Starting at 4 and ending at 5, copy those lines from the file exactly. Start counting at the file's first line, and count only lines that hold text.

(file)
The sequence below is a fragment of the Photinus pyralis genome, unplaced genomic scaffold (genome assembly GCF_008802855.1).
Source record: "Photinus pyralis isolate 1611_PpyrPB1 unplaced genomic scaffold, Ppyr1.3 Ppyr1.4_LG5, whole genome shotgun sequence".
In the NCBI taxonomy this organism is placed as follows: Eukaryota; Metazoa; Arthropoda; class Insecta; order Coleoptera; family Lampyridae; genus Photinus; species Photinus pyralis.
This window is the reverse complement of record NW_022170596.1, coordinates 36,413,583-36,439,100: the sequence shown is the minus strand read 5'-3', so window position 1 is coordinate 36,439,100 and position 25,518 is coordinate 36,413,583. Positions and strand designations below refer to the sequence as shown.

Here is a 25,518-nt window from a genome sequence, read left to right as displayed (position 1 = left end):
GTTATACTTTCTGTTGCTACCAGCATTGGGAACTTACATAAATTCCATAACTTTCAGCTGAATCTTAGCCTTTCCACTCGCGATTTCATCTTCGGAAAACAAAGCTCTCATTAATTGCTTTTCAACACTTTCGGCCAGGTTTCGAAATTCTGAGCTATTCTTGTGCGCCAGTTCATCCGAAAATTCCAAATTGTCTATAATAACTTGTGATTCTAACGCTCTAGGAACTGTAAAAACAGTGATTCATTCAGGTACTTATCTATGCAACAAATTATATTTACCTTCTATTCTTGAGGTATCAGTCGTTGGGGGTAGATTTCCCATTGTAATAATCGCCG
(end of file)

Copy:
This window is the reverse complement of record NW_022170596.1, coordinates 36,413,583-36,439,100: the sequence shown is the minus strand read 5'-3', so window position 1 is coordinate 36,439,100 and position 25,518 is coordinate 36,413,583. Positions and strand designations below refer to the sequence as shown.

Here is a 25,518-nt window from a genome sequence, read left to right as displayed (position 1 = left end):